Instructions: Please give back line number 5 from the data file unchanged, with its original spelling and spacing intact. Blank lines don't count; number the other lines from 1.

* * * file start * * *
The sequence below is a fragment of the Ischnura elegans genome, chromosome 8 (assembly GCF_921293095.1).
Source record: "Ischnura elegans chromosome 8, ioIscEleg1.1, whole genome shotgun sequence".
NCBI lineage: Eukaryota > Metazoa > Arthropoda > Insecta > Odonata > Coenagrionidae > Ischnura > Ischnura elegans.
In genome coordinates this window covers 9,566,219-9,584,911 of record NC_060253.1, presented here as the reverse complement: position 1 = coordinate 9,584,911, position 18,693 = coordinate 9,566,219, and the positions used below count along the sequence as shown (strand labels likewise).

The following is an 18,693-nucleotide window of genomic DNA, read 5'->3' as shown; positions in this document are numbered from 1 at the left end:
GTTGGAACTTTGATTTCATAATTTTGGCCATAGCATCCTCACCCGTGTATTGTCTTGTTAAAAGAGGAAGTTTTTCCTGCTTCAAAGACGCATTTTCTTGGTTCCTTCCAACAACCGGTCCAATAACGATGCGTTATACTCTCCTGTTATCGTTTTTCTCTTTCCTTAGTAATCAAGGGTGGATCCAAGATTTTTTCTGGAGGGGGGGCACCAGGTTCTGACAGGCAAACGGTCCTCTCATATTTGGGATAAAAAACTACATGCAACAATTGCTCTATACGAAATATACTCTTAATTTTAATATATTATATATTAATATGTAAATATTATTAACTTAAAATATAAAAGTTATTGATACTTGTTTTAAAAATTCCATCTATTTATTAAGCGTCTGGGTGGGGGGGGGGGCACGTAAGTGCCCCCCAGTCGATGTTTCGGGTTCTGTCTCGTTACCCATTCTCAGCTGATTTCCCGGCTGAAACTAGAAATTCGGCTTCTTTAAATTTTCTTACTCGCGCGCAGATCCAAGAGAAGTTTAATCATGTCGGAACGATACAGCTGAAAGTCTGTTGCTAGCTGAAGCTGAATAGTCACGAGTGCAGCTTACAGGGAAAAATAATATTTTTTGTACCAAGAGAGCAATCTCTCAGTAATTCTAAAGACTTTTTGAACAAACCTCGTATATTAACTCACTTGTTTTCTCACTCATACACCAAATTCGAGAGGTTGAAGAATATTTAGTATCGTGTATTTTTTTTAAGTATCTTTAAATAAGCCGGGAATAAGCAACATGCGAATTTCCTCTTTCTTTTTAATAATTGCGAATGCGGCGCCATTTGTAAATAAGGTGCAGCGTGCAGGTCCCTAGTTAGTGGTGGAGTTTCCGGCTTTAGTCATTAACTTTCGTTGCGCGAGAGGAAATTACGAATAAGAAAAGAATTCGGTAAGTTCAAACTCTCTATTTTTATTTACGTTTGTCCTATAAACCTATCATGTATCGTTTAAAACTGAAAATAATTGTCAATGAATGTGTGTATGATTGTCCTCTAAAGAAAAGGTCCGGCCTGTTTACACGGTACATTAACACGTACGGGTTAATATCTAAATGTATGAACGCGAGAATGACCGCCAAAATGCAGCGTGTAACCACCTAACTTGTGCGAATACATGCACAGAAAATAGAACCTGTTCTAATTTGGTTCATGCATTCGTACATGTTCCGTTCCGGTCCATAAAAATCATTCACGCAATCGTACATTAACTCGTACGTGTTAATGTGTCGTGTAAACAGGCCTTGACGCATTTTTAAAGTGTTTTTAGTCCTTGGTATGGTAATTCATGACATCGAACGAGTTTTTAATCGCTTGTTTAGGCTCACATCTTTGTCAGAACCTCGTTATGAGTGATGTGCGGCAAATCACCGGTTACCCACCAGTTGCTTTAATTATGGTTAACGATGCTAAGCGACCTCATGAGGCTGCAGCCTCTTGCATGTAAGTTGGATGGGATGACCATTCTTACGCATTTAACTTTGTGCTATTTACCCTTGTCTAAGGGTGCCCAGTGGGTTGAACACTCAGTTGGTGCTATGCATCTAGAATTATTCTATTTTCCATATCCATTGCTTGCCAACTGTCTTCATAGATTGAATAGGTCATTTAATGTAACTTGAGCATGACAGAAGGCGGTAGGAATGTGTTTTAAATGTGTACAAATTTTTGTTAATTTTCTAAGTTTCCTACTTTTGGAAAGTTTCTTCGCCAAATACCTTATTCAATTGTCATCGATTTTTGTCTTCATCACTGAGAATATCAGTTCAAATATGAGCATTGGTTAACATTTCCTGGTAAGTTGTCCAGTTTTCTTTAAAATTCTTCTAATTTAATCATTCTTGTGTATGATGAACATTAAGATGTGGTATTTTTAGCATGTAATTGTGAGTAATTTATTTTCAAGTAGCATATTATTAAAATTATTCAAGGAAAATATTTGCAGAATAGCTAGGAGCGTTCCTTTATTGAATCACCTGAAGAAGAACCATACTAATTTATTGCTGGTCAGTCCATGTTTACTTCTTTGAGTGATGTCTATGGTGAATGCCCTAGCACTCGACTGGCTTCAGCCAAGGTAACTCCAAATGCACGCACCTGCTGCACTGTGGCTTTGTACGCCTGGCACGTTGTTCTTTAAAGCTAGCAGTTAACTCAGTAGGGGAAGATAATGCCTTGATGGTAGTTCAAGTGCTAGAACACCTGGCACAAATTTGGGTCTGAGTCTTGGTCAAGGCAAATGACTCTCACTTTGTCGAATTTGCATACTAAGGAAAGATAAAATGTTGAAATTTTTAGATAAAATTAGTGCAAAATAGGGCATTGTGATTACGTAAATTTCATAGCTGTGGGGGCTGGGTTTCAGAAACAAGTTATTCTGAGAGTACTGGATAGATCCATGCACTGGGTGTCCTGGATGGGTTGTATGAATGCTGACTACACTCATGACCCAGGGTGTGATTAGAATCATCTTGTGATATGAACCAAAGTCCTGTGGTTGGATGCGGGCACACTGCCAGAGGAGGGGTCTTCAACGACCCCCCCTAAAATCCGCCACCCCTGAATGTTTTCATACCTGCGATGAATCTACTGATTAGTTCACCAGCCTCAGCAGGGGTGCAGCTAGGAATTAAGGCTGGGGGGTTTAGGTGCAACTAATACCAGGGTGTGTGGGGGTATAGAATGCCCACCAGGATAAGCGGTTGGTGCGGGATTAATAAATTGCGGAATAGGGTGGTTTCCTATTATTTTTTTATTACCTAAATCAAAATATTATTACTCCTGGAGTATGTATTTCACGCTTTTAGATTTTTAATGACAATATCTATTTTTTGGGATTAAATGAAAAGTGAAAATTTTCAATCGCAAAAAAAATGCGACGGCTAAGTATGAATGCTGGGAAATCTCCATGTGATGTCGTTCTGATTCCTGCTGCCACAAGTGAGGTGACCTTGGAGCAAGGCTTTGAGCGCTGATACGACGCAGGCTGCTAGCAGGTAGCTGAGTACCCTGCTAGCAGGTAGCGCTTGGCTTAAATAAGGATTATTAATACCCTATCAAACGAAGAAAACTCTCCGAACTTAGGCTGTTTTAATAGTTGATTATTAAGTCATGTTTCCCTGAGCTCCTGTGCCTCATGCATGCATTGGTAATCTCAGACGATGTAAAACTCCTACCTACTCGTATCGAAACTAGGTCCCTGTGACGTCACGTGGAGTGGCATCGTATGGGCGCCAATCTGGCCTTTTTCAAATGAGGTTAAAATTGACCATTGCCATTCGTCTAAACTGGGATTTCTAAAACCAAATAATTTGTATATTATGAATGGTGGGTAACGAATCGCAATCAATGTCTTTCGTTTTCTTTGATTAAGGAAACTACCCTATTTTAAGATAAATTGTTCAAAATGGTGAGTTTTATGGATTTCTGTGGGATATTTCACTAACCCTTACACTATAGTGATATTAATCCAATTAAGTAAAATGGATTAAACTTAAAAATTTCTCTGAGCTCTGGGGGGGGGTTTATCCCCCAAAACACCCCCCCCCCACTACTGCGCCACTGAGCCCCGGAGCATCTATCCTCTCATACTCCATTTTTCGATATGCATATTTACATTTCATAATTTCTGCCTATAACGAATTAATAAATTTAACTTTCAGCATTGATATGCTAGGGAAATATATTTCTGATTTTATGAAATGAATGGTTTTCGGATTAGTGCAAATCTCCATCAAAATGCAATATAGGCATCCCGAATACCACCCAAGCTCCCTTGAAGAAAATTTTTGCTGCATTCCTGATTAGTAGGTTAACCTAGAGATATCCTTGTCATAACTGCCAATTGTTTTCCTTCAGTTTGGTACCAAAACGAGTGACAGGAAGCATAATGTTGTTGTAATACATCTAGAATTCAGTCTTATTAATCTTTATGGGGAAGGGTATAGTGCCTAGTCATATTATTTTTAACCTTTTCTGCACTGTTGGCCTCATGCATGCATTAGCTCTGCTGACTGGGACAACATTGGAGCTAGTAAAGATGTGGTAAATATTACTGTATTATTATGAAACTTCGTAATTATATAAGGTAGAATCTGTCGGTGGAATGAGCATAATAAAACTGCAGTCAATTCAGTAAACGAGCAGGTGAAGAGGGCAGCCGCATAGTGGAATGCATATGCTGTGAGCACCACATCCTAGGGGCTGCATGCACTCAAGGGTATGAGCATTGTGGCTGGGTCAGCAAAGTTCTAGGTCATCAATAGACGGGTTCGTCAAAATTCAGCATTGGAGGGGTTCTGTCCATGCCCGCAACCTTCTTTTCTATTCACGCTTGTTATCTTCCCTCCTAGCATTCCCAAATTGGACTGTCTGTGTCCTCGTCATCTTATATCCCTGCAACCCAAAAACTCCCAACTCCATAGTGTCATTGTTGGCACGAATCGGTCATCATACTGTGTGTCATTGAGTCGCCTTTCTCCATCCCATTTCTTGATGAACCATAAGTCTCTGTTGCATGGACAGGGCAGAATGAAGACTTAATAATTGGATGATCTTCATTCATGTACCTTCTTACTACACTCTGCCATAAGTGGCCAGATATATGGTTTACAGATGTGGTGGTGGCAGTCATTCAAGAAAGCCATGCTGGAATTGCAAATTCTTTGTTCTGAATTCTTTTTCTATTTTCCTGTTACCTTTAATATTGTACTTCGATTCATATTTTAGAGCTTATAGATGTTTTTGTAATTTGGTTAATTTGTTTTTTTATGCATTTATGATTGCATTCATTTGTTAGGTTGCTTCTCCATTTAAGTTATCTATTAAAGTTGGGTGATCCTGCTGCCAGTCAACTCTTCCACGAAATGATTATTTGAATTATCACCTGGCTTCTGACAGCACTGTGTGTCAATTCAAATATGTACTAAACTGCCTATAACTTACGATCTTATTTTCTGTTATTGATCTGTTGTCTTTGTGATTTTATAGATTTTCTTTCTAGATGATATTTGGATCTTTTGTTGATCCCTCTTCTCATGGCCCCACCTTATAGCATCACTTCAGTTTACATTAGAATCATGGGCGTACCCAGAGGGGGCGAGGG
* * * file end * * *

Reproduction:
The following is an 18,693-nucleotide window of genomic DNA, read 5'->3' as shown; positions in this document are numbered from 1 at the left end: